John Cranko

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John Cranko
John Cranko.jpg
Born (1927-08-15)15 August 1927
Rustenburg, South Africa
Died 26 June 1973(1973-06-26) (aged 45)
On board transatlantic flight
Occupation Ballet dancer and choreographer
Parents Herbert and Grace Cranko

John Cyril Cranko (15 August 1927 – 26 June 1973) was a choreographer with the Sadler's Wells Ballet (which later became the Royal Ballet) and the Stuttgart Ballet.

Cranko was born in Rustenburg in the former province of Transvaal, South Africa. As a child, he would put on puppet shows as a creative outlet. Cranko received his early ballet training in Cape Town under the leading South African ballet teacher and director, Dulcie Howes, of the University of Cape Town Ballet School. He then moved to London.

Following the expiration of the copyright on Arthur Sullivan's music in 1950, John Cranko choreographed the comic ballet Pineapple Poll, in collaboration with Charles Mackerras, for a British Festival. Pineapple Poll was based on W. S. Gilbert's Bab Ballad The Bumboat Woman's Story, with music exclusively by Sir Arthur Sullivan including music from various Gilbert and Sullivan operettas. His father, Herbert, a balletomane, spent a great deal of time with him in London. Another collaboration with Mackerras followed with The Lady and the Fool.

John Cranko wrote and developed a musical revue Cranks, which opened in London in December 1955, moved to a West End theatre the following March, and ran for over 220 performances. With music by John Addison, its cast of four featured singers Anthony Newley, Annie Ross, Hugh Bryant and dancer Gilbert Vernon then transferred to New York. An original cast CD has recently been released. Cranko followed the format of Cranks with a new revue New Cranks opening at the Lyric Theatre Hammersmith on 26 April 1960 with music by David Lee and a stellar cast including Gillian Lynne, Carole Shelley and Bernard Cribbins, but it failed to have the same impact.

1960, Cranko directed the first performance of Benjamin Britten's opera A Midsummer Night's Dream.

1961, Cranko was appointed to the Stuttgart Ballett where he assembled a group of talented performers such as Marcia Haydée, Egon Madsen, Richard Cragun, Birgit Keil and Suzanne Hanke. Among his following choreogrophies were Romeo und Juliet by William Shakespeare in 1962, set to music by Prokofiev, Onegin in 1965, an adaptation of the verse novel Eugene Onegin by Alexander Pushkin, set to music by Tchaikovsky, (mainly The Seasons), orchestrated by Kurt-Heinz Stolze, The Taming of the Shrew by Shakespeare in 1969, Brouillards in 1970, Carmen in 1971 (Music by Wolfgang Fortner and Wilfried Steinbrenner) and Spuren (Traces) in 1973. His work was a major contribution to the international success of German ballet beginning with a guest performance at the New York Metropolitan Opera in 1969. 1971, Cranko founded the Stuttgart Ballet School.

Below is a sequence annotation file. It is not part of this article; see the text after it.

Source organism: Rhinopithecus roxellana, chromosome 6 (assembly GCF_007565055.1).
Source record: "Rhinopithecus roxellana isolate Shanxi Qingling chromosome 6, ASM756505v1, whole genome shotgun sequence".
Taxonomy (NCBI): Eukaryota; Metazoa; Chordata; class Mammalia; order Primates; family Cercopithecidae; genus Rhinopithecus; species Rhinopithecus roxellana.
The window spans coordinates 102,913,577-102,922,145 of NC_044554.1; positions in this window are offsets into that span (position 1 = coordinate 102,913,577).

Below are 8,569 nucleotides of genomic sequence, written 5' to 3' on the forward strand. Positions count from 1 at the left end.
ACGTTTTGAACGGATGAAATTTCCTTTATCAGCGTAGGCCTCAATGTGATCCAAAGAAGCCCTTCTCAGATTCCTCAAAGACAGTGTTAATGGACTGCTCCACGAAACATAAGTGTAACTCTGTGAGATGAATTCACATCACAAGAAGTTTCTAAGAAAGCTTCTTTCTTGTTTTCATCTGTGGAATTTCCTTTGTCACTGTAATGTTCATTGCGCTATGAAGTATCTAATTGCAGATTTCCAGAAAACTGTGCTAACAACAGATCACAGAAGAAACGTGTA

Cranko choked to death after suffering an allergic reaction to a sleeping pill he took during a transatlantic flight to Dublin returning from a successful tour in the United States.[1] His mother, Grace, who was divorced from Herbert and lived in what was then Rhodesia, heard about his death from a radio broadcast. Cranko was burried at a small cemetary near Castle Solitude in Stuttgart.

2007, the Stuttgart Ballet celebrated Cranko's 80. birthday with the Cranko Festival. The ballet Voluntaries by Glen Tetley was created in his memory. The John Cranko Society in Stuttgart, founded in 1975, promotes knowledge of ballet and Cranko's work, supports performances and talented dancers and every year presents the John Cranko Award.


  1. ^ "Choreographer John Cranko of Stuttgart Ballet dies". The Montreal Gazette. UPI. 27 June 1973. 

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